About Kamisi Adetunji
Kamisi investigated a possible treatment for sickle cell disease, a group of genetic blood disorders that cause circular red blood cells to deform into a crescent shape. She modified antioxidants found in fruit and discovered that this may help preserve the original shape of the red blood cells. She hopes her work will one day lead to a treatment for this debilitating disease.
Modifying Naturally Sourced Flavonoids for Increased Antioxidant Capacity and Antisickling ActivityView Poster
Kamisi Adetunji, 17, of Holly Springs, investigated a possible treatment for sickle cell disease (SCD) for her Regeneron Science Talent Search biochemistry project. SCD is a common genetic blood disorder found mostly in Africans and those of African descent, in which red blood cells change from a disc shape to a crescent (sickle) shape and block blood flow. The main cause of this change is the removal of an oxygen atom from hemoglobin. Kamisi knew that aromatic aldehydes, which are chemical compounds that bind easily to oxygen, can prevent hemoglobin from losing oxygen. She further knew that flavonoids are natural antioxidants that neutralize oxygen-robbing free radicals. She therefore tried combining the two, extracting flavonoids from fruit and modifying their structures with aldehydes to increase their anti-sickling ability. She hopes her promising results might advance research on a treatment for SCD.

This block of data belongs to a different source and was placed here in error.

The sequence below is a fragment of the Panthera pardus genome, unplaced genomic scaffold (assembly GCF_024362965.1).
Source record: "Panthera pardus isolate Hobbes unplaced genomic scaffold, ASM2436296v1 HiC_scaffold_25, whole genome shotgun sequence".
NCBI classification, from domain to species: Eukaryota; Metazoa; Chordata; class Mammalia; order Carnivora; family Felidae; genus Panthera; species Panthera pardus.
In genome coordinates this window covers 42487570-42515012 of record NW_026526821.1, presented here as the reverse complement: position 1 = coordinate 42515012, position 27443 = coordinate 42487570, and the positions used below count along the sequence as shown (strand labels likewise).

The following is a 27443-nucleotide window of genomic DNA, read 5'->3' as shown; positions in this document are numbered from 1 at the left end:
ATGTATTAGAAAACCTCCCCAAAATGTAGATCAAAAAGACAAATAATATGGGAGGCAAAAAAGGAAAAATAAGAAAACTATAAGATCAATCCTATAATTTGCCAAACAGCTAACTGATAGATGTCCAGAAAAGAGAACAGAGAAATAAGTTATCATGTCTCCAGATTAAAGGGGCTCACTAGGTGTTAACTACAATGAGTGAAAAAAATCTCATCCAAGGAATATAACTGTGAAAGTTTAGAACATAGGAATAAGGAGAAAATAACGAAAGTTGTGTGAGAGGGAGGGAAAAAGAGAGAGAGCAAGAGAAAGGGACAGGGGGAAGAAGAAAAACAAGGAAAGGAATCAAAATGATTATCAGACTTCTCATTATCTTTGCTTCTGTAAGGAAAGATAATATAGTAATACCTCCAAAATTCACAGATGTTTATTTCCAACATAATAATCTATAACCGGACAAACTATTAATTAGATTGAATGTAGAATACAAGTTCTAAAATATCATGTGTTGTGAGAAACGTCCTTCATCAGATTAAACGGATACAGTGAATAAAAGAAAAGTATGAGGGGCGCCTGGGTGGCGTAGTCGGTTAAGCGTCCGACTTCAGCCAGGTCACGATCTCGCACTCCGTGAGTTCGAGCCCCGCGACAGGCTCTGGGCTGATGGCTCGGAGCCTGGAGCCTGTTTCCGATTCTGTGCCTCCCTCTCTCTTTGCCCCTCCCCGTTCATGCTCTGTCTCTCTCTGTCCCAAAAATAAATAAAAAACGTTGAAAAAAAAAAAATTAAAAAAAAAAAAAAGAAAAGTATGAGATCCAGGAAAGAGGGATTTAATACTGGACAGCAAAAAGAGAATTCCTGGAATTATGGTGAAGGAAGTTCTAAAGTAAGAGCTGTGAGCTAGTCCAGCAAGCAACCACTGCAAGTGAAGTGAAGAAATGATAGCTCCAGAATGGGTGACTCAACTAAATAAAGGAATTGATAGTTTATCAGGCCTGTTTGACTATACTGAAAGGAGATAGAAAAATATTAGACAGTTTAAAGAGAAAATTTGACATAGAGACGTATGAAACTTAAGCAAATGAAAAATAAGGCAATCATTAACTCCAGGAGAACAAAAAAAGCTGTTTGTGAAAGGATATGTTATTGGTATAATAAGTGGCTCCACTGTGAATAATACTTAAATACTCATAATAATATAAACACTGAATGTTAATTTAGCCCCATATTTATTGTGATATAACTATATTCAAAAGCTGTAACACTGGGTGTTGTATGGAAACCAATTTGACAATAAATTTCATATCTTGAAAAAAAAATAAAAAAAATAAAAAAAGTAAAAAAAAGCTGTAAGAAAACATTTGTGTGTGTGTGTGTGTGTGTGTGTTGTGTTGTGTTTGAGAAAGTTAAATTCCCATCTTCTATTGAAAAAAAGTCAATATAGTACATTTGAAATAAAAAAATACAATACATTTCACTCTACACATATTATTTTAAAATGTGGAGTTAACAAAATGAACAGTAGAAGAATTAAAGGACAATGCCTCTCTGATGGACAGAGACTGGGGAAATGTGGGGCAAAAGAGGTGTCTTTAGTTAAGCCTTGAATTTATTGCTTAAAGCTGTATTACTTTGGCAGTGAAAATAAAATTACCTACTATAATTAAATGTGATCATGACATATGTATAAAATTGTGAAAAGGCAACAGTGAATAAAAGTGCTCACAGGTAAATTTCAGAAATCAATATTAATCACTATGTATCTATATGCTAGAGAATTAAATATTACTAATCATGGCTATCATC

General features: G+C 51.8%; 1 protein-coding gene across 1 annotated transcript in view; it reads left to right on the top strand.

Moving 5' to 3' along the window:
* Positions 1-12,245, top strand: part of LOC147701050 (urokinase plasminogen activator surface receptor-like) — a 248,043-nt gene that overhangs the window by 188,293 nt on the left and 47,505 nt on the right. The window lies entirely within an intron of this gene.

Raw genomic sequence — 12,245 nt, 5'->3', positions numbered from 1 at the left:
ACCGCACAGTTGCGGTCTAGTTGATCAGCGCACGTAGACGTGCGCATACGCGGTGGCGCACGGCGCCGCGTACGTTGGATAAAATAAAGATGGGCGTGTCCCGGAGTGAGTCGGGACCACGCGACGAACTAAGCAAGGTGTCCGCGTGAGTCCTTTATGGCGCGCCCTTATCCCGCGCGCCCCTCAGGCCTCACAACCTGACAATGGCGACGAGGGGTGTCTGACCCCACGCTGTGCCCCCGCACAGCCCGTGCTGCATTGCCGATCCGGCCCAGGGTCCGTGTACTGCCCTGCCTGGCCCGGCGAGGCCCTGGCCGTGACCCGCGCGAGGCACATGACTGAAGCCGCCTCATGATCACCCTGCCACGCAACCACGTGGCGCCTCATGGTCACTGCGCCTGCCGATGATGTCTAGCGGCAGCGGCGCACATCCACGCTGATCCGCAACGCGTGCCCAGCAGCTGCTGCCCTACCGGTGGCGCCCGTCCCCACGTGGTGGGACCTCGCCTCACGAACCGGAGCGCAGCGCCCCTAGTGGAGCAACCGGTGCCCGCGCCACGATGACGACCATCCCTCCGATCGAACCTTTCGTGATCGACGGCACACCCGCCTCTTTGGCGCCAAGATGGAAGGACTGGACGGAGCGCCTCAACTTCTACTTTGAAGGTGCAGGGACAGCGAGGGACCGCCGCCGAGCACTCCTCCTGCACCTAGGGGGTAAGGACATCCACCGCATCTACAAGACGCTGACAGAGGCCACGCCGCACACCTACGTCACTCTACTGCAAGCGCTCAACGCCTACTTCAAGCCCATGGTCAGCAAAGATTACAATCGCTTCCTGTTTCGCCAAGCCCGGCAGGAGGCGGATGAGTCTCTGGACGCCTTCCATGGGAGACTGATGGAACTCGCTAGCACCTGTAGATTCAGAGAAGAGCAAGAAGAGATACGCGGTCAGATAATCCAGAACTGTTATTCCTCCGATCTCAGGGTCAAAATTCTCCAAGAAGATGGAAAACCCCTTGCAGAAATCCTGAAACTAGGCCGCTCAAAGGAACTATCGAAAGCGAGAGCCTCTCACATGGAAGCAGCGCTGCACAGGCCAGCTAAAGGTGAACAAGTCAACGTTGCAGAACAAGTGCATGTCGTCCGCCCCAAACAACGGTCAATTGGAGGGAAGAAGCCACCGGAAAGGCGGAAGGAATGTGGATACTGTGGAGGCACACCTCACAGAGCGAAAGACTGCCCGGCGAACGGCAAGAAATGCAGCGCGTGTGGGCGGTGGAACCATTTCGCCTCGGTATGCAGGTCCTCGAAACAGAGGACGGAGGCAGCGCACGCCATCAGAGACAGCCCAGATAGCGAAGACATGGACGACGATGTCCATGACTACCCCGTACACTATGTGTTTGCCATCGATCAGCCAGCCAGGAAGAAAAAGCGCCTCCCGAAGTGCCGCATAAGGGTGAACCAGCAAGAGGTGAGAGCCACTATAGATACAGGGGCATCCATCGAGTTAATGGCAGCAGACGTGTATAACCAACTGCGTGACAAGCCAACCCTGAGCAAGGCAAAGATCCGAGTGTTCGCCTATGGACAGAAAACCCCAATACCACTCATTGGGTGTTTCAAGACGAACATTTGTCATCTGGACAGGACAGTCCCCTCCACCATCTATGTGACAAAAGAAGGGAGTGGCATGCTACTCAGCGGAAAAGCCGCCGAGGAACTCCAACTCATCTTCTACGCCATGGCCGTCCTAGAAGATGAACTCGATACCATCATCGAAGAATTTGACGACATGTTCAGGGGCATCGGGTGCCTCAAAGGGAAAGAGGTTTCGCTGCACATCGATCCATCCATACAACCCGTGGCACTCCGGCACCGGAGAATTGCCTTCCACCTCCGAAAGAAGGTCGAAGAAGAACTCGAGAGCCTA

The daughter of Moyin and Gbolabo Adetunji, Kamisi attends the North Carolina School of Science and Mathematics in Durham, is a dorm monitor, tutors math and co-leads Girl Up, a group that combats gender inequity. As dance captain of a West African Dance troupe, Kamisi instructs, choreographs and performs.
Beyond the Project
Kamisi is a dormitory monitor, a math tutor, a dance captain of a West African dance troupe and co-leads a group combatting gender inequity.
FUN FACTS: Kamisi established her state’s first chapter of Letters for Rose, a nonprofit seeking to reduce loneliness among older adults during the COVID-19 pandemic. She also likes to crochet.